Learning OutcomesAcquire an understanding of ancient warfare and the specific case study cultures covered by the module.

      ​Acquire a critical understanding of the nature of ancient archaeological and historical source materials.

      ​Develop research skills.

      ​Develop skills in the use of argument and oral and written presentation.

    • Democractic Spaces (ALGY219)
      Level2
      Credit level15
      SemesterFirst Semester
      Exam:Coursework weighting50:50
      Aims

      To explore the archaeology of democracy in Ancient Greece

      To use the archaeology of Ancient Greek democracy to explore questions of social, political and cultural significance for global history 

      To consider the importance of the materiality of Ancient Greek democracy in the development of later political systems​

       

      Learning Outcomes

      Identify the material evidence of political organisation in Ancient Athens and the contemporary world

      Compare and evaluate different interpretations of Ancient Athenian democracy and socio-political organisation

      Gather, organise and deploy evidence from a variety of appropriate sources, in order to enhance your understanding of the materiality and spatiality of Ancient Athenian democracy​

      Construct a reasoned argument and make critical judgements about the materiality and spatiality of democracy from both Ancient Athens and modern contexts in both written and oral form ​

    • Writing Ancient Egyptian History (ALGY247)
      Level2
      Credit level15
      SemesterFirst Semester
      Exam:Coursework weighting0:100
      Aims

      To encourage collation and analysis of primary data (textual and archaeological) in order to build an evidence based picture of a particular historical issue;

      ​To consolidate knowledge of, and deepen understanding of, key Ancient Egyptian historical episodes;

      ​To increase self-confidence and analytical methodology through group activity and discussion during seminars.

      Learning Outcomes

      Students will understand how to collect key data for reconstruction of historical episodes

      Students will be able to use appropriate methodologies to combine and analyse different types of data, and acknowledge the limitations of that data. Through this, students will sharpen interpretative skills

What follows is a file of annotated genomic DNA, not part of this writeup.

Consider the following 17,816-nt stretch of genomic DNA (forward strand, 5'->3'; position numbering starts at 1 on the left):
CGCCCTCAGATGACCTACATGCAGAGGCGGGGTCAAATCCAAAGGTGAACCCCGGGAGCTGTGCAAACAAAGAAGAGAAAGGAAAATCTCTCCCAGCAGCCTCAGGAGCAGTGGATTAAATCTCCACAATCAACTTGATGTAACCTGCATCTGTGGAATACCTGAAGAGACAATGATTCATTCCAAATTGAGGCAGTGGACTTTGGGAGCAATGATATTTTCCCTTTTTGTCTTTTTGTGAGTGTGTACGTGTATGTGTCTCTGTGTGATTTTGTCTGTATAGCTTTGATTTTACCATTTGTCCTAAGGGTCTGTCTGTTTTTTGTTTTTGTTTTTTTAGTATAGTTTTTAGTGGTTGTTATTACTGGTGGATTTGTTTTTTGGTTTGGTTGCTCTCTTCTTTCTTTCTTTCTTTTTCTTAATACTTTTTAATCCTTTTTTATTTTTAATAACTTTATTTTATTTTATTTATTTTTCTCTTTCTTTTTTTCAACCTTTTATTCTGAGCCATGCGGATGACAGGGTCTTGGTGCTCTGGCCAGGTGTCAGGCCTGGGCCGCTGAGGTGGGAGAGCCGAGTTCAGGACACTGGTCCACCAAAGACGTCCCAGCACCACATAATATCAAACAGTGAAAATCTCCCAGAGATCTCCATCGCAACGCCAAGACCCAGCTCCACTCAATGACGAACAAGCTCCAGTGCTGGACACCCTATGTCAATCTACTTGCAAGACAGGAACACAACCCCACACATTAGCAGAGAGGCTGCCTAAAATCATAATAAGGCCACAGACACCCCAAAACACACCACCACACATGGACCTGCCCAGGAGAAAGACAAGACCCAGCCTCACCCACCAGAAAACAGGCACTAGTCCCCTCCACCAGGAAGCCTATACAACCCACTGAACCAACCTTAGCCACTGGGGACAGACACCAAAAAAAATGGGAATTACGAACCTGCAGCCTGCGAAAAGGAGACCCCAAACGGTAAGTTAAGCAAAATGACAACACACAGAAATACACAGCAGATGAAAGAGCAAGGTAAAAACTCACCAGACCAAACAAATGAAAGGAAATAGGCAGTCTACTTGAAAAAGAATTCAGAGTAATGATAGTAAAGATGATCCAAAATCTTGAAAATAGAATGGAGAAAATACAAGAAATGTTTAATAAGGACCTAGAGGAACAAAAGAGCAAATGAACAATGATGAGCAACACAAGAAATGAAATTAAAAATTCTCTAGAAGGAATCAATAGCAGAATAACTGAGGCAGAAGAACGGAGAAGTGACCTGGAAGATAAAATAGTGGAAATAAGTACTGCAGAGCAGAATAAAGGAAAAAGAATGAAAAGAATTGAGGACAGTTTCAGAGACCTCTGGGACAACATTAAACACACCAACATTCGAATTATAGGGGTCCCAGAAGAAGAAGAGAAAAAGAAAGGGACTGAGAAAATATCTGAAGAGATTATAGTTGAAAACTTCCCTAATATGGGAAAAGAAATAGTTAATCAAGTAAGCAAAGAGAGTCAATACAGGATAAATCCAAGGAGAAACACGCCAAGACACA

​Students will have developed their ability to read critically (particularly in reading modern histories of Ancient Egypt) and to treat the available evidence sensibly

      The module also advances information literacy through use of library facilities, bibliographic sources, online bibliographies and other relevant internet resources

      ​For students who took the departmental Field School, or are gaining practical experience by museum placement, they will reflect on their experience and consider how it affects our understanding of Egyptian history. 

      ​ Students will gain an understanding of the nature and limitations of archaeological evidence.

    • Egyptian Religion (ALGY257)
      Level2
      Credit level15
      SemesterFirst Semester
      Exam:Coursework weighting70:30
      Aims

      To develop critical and communicative skills through focus on the analysis of original primary sources (archaeological, iconographic and textual) relevant to a reconstruction of the religion of pharaonic Egypt.

      Learning OutcomesThe student will acquire a substantive knowledge of the gods and religious practices of ancient Egypt.

      T​he student will gain an understanding of the processes of building a coherent and critical use of sources towards building an independent, evidence-based understanding of ancient religion.

      ​The student will be able to communicate that independence of understanding in a coherent form.

    • Plants and People in the Past: An Introduction to Archaeobotany (ALGY220)
      Level2
      Credit level15
      SemesterFirst Semester
      Exam:Coursework weighting0:100
      Aims

      To introduce students to the aims, methods and applications of archaeobotany;

      To introduce students to the wider archaeological and palaeoecological questions and issues addressed by archaeobotanical research;

      To familiarise students with the methodologies involved in archaeobotanical sampling, ​identification and data analysis;

      To develop student understanding and appreciation of archaeobotanical science applications in contemporary archaeological practice.

      Learning Outcomes​Students successfully completing this module will be able to recognise and identify the different types of archaeobotanical remains found in archaeological contexts.